China has been helping its shipyards for over a decade and that has enabled Chinese ship builders to gradually catch up to South Korea and Japan. It was only four years ago, sooner than anyone expected, that China surpassed South Korea as the world's largest shipbuilder in terms of tonnage. In late 2009, Chinese yards had orders for 54.96 million CGT of ships, compared to 53.63 million CGT for South Korea. Thus China had 34.7 percent of the world market. In 2000, South Korea took the lead from Japan by having the largest share of the world shipbuilding market.
CGT stands for Compensated Gross Tons. This is a new standard for measuring shipyard effort. Gross tons has long been used as a measure of the volume within a ship. CGT expands on this by adding adjustments for the complexity of the ship design. Thus a chemical tanker would end up with a value four times that of a container ship. China is producing far more ships, in terms of tonnage of steel and internal volume, than South Korea, mainly because a much larger portion of Chinese ships are simple designs. South Korea has, over the years, pioneered the design, and construction, of more complex ships (chemical, and Liquid Natural gas carriers.)
Note that deadweight tons measure the actual weight of everything carried in the ship, including supplies, miscellaneous equipment, fuel, and even crew, expressed in long tons: As a rule for every 1,500 deadweight tons a cargo ship could carry about 1,775 measurement tons. Warship tonnage is measured differently, in terms of "displacement tons." Each cubic meter (35 cubic feet) of sea water displaced by the vessel is a "displacement ton." As that volume of sea water actually weighs approximately one long ton, displacement gives a rough indication of the actual weight of the vessel.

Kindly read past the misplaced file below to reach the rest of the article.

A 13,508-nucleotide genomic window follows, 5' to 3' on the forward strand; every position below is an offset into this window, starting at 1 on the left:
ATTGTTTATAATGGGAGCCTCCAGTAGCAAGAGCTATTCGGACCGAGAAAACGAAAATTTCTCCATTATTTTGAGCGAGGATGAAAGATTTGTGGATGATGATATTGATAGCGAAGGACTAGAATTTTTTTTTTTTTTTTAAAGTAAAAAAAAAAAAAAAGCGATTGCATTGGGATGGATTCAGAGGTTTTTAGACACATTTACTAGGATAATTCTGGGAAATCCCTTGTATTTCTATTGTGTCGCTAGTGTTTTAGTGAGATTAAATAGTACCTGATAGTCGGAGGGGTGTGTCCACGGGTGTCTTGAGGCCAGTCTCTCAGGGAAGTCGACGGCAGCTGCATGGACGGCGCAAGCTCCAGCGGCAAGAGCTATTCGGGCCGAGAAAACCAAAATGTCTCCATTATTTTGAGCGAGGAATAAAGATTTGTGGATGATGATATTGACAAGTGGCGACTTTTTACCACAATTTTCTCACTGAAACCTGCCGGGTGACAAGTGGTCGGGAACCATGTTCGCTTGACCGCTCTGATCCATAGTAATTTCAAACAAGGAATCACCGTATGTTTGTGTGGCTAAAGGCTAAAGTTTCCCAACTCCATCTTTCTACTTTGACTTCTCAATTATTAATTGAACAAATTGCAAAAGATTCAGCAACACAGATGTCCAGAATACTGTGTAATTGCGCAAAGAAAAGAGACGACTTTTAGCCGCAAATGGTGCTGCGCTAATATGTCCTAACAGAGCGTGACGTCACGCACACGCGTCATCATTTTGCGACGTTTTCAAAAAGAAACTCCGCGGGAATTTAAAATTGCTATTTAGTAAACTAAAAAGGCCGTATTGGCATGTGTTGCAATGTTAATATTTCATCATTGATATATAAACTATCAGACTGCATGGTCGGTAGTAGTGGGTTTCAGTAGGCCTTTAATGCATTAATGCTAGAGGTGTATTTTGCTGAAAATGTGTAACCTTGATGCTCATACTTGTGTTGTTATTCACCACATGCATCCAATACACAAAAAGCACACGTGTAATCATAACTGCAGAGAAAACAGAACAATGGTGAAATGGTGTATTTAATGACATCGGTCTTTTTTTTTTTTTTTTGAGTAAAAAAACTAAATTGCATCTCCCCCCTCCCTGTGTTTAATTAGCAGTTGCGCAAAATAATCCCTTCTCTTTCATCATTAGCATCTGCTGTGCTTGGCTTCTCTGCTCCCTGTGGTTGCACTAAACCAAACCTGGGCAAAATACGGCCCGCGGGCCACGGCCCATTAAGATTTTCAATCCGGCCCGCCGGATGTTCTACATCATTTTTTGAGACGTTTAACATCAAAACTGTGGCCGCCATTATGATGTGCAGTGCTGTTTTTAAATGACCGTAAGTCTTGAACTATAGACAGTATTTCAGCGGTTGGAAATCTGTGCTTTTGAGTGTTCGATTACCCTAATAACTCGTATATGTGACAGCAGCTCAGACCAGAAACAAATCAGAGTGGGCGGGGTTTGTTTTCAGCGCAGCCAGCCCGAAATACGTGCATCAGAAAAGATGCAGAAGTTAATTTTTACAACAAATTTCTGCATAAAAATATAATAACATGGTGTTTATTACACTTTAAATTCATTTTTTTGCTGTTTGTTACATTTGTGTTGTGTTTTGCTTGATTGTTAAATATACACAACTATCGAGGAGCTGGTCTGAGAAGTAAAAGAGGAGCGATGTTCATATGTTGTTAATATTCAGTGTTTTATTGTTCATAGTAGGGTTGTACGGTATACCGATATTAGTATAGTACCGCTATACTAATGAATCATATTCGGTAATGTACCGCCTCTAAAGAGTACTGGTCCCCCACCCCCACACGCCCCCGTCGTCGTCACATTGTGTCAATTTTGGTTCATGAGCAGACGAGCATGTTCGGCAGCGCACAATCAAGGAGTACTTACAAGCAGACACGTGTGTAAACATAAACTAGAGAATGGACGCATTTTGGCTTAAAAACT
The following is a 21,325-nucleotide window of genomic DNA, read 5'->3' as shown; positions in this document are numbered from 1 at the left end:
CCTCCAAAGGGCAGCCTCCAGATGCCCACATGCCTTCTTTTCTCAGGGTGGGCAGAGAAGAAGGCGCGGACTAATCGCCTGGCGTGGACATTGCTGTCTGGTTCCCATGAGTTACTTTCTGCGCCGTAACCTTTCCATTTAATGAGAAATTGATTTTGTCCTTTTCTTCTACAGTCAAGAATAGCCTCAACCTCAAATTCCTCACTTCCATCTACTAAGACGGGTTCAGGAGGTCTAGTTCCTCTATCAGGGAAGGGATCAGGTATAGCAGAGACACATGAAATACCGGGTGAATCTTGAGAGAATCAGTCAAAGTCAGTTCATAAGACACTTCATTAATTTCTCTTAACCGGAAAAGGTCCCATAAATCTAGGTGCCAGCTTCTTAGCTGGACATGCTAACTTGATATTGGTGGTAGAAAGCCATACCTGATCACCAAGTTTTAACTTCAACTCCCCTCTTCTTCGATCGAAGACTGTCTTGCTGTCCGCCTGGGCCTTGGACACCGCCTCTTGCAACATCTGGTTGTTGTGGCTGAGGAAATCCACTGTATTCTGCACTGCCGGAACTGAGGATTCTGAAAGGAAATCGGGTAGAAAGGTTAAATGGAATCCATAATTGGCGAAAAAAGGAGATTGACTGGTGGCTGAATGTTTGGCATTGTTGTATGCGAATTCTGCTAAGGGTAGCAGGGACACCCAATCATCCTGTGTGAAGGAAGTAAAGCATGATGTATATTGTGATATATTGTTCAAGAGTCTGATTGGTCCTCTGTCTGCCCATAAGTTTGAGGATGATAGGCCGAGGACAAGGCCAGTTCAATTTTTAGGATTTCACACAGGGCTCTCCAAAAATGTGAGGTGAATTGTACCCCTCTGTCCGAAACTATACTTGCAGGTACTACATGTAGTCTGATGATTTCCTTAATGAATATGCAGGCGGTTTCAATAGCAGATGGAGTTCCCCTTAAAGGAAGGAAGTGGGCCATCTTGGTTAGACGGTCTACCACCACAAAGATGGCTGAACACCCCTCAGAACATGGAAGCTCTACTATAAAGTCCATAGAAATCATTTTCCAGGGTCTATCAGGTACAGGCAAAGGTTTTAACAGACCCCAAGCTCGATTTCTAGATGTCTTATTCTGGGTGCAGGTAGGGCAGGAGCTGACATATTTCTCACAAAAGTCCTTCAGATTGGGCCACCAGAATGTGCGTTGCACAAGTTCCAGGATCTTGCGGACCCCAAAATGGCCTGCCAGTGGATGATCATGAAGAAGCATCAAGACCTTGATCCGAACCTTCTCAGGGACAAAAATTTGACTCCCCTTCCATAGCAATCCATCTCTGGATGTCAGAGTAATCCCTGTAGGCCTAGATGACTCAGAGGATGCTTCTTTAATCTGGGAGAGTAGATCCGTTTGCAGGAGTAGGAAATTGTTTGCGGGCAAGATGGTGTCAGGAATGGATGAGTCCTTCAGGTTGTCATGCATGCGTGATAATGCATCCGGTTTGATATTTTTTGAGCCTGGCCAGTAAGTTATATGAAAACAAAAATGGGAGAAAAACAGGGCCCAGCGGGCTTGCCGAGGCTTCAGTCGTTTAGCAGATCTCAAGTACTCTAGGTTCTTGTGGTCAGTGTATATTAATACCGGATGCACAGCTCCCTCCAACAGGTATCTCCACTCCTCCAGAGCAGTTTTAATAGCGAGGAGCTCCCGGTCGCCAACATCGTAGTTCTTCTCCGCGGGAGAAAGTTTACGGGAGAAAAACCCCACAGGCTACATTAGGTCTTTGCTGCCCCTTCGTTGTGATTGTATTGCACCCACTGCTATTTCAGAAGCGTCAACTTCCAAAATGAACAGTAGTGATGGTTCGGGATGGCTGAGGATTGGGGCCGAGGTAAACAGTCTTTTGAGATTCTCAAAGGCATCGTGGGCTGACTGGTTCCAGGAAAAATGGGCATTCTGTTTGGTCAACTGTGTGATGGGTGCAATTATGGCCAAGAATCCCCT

China has invested much money and effort into expanding its merchant shipbuilding industry, as a way to improve its warship building capability. Seven years ago, China produced about a quarter of the world's merchant shipping, while South Korea was in first place, producing about a third. It was then believed that China would take first place in the next 5-10 years.
The big thing holding China back in the warship building area has been the shortage of skilled personnel. By encouraging merchant shipbuilding, the government creates experienced ship builders for the more complex task of building warships. In most cases, merchant ships are larger than warships, and much less complex. For example, a common type of merchant ship is the VLCC (Very Large Crude Carrier) of 300,000 deadweight tons (DWT). This is the largest size tanker that can use the Straits of Malacca to carry oil from the Persian Gulf to East Asia. These ships haul over two million barrels (about 290,000 tons) of oil per trip. These ships are larger than the biggest American aircraft carriers (like the Nimitz class that are 110,000 tons displacement, and nearly 354 meters/1,100 feet long.)
The major difference between merchant vessels and warships is what equipment they have. Merchant ships are quite basic and plain. A 300,000 DWT VLCC is about the same size as a Nimitz class carrier, but costs much less to build ($130 million for the VLCC, versus over $4 billion for the carrier). Actually, it costs more to run a carrier for one year, than the VLCC costs to build. Part of that has to do with crew size, with the carrier having a hundred sailors for everyone needed to run the VLCC.
By building all those merchant vessels, China has acquired the ability to build the basic warship hull. Where it has big problems is in creating the complex electronics, mechanical systems and weapons needed to make a warship work. China is making progress there as well, but not nearly as much as it has in the ship building area.